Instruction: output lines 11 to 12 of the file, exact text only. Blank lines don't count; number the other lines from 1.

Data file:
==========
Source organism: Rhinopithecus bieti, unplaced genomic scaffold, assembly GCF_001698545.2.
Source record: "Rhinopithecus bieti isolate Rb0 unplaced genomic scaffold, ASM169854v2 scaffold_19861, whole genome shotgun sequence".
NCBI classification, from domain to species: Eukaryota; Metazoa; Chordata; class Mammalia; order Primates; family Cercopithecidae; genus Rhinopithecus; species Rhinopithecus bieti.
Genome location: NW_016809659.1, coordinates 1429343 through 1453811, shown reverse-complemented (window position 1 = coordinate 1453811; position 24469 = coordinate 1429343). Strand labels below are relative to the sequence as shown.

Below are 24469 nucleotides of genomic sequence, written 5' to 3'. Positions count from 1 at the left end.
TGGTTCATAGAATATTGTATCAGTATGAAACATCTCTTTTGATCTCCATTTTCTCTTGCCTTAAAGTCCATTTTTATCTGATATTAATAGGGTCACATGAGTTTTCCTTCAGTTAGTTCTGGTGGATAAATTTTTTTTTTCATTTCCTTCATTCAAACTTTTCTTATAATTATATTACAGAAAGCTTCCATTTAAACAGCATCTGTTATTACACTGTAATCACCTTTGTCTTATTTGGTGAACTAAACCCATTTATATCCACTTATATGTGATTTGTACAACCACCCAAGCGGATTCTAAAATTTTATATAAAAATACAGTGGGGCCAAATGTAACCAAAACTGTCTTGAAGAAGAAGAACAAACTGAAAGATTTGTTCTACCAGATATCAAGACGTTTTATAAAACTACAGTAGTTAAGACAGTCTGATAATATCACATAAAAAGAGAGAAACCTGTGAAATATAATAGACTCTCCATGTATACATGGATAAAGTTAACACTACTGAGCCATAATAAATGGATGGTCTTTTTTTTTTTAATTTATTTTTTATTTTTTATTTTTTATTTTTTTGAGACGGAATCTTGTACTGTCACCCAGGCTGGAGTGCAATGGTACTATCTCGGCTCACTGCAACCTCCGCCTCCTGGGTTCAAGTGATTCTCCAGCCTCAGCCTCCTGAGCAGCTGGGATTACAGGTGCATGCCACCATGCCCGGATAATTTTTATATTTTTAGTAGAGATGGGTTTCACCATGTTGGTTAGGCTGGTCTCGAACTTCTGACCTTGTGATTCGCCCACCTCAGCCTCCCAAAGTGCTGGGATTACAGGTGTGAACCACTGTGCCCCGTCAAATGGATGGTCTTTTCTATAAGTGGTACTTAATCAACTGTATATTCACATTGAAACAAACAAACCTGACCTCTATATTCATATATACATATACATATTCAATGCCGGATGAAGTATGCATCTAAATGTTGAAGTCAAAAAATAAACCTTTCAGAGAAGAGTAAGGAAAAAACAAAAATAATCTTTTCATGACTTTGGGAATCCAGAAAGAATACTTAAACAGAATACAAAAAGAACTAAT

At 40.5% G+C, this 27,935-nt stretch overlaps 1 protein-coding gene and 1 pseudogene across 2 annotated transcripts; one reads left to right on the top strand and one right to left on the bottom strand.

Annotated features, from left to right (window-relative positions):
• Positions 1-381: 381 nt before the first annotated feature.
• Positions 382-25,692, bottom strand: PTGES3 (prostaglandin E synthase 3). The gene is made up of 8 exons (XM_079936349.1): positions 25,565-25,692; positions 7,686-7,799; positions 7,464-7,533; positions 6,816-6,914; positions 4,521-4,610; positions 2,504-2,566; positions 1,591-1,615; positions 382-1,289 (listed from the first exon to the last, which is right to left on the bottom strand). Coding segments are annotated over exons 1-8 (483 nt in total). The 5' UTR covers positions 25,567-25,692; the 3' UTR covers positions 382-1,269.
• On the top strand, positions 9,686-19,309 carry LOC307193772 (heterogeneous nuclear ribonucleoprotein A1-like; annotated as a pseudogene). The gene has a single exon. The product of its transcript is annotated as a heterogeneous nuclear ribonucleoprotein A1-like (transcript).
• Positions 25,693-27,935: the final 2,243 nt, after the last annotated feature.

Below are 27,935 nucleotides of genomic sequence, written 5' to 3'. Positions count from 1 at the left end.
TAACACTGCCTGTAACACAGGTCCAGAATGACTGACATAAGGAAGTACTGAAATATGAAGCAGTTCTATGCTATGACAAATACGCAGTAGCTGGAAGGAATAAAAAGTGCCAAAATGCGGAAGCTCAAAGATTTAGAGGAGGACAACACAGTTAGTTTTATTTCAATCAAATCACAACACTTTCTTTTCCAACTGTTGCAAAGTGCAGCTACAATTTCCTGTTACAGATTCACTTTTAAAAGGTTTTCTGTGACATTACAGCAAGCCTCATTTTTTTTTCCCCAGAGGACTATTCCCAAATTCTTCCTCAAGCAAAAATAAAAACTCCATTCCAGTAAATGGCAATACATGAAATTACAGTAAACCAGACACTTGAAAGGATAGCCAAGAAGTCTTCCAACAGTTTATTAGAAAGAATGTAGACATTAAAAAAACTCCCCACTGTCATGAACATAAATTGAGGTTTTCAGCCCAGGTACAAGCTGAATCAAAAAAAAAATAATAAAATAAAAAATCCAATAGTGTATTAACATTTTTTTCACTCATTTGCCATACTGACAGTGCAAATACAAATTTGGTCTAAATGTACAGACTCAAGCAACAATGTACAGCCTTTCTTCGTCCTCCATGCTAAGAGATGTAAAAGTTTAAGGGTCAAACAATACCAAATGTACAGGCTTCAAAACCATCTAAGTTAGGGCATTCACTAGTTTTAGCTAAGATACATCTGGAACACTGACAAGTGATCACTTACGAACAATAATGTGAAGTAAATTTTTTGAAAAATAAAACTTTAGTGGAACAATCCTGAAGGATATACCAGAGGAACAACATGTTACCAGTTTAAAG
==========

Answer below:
• On the top strand, positions 9,686-19,309 carry LOC307193772 (heterogeneous nuclear ribonucleoprotein A1-like; annotated as a pseudogene). The gene has a single exon. The product of its transcript is annotated as a heterogeneous nuclear ribonucleoprotein A1-like (transcript).
• Positions 25,693-27,935: the final 2,243 nt, after the last annotated feature.